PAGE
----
• Let this arrangement stand for 10 minutes, then remove the upper container and nudge at the silk gently to move it around a bit in the solution — just enough to expose it to the dye a little differently. This isn’t stirring. 
  • Repeat standing and nudging process twice more.
  • Remove the upper container entirely and put the lid on the container.
  • Microwave on full power 1 minute, then wait a few seconds; repeat; repeat again for a total of 3 minutes microwaving. You may have to vent the corner of your container during this process. Do NOT leave the microwave unattended and stop the process if the container is bulging! Let cool down somewhat before proceeding.
  • Set aside to cool. Whenever possible, cool all the way to room temperature, which might take 4 to 6 hours.
  • Rinse in cold water, then warm, then again in cold with a few drops of synthropol. I do this by hand in a bucket in the sink, attempting to remove 75% of unfixed dye.
  • Being sure silk is fully unfolded, was in gentle cycle in washing machine on warm with a capful of Milsoft. Two rinses are useful. Afterward, check for unfixed dye by pressing silk with a clean white rag; repeat wash as needed. 
  • Air dry on clothesline.

 

I hope someone will find this recipe helpful. Silk you dye in this manner will always be a bit of a surprise when it’s done. If you don’t like the result, tweak and try again. 

color paralysis

When dyeing a large batch of silk veils I still am subject to dreadful indecision when trying to choose colors! I used to try to spend time relating the spread of colors to the color wheel, but certain veil colors simply don’t sell as well as others. I can sell any number of blue or purple veils, but green and yellow veils can be a hard sell, and orange is fifty-fifty. I once pondered whether it had to do with what colors of costumes were popular at the moment, but seeing as the great majority of my veils go off to class with students, I suspect it just has to do with what colors are dancers’ favorites! 

Crayola (just as you’d think) has a vested interest in knowing what the favorites are out there, and has a fun feature on their website showing what they are in the U.S.  Top five on the list? Four blues and a purple! No green turns up until #18 and no yellow until #50! 

I also enjoy watching every season for the new Pantone color forecast to come out. Fall 2013 has a spectacular shade called Mykonos Blue as well as yummy purple Acai. But Emerald Green is their shade of the year so… I guess I should probably open up the drawer of greens to add to the Shimmy in the Grain collection.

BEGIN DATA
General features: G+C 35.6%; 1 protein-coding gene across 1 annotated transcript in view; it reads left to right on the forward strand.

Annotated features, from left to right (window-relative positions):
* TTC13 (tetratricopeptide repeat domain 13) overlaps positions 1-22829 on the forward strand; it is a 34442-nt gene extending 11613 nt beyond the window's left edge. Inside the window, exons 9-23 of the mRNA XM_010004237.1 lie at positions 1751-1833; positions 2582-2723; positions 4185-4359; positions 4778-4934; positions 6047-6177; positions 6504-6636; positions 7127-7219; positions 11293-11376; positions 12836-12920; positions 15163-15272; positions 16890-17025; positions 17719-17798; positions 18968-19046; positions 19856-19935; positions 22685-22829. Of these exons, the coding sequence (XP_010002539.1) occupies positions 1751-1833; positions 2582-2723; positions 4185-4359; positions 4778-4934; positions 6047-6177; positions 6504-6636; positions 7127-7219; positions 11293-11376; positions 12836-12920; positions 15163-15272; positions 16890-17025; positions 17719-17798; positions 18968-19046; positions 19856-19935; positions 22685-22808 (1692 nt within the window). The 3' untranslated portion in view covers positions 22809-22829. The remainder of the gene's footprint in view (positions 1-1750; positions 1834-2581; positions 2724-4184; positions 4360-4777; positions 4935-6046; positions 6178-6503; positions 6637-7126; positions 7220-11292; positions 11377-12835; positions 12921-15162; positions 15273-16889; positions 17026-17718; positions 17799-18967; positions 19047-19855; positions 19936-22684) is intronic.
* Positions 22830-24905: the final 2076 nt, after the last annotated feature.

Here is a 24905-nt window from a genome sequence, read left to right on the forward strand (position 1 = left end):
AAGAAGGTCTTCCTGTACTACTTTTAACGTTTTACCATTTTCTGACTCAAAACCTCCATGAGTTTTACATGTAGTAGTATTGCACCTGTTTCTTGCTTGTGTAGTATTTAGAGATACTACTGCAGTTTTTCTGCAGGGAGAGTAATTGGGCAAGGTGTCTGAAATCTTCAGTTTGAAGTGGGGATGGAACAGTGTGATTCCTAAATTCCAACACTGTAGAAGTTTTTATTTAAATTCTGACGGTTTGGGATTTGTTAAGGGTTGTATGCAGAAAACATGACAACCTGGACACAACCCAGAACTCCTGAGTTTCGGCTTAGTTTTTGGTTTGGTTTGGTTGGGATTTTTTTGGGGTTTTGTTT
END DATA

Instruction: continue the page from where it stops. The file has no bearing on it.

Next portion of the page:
sunsetsilk1

sunsetsilk1 by tigerb
sunsetsilk1, a photo by tigerb on Flickr.

Some recent work with direct dye application.

a Periwinkle day

So the great question yesterday was what to use with Periwinkle on my 5mm habotai. It’s kind of a weird color, because not only is it blue and purple, but it is also grayed out. If you put something too warm with it, the color sort of washes out. I was very tempted by a raspberry or a baby pink, but I just felt like the periwinkle would be overwhelmed. On the other hand, too much blue and you just get a lot of blue, no periwinkle. The blue dyes often tend to just “win.”

(A note for those unfamiliar with this dye method, which is low water immersion. You’re putting colors together with fabric in a barely adequate dye bath with no agitation. The results of these LWI baths is often nigh unrepeatable, but as you work with certain dyes you do see trends. One is that the blue dyes of medium or greater intensity do tend to strike fast, so they “win” the race to bond to the fabric. Unless I greatly reduce the volume of blue dye in a mix, what comes out will almost always be primarily blue. There’s nothing the matter with that, most of the time.)

I decided to push the periwinkle in two opposite directions. I put it in one bath with Plum Blossom, a pale lavender dye, and another with Steel Grey. The first veil is indeed very pinky and purply and makes me think of Easter candy! But the second has far too much white in it. Both the gray and the periwinkle exhausted before all the fabric could pick up color (for a change, there was almost nothing to rinse out of the silk). So I’m running that veil through a straight periwinkle bath as well, just to see if it can pick up a little something something. 

Dye work reviving

Yes, I have been dyeing again! I’m trying to play around more with the supplies I have, picking colors more at random and checking out what happens. Recently I had a thought about the Colorhue silk dye I own. These dyes frustrate me because they are supposed to be so concentrated, yet that does not seem to be the case. So out of curiosity, I wrapped already-dyed silk (pink-shaded) on a pole (it was damp) and then squished it together firmly. Then I applied Colorhue in brown with a sponge brush. Then I just let it dry. The Colorhue was very dark, which was nice, but it really did not penetrate the layers! I ended up with interesting trails of broken lines here and there. It’s still cool, but how odd that it just sat on the top layer. I think this stuff is more like paint than dye.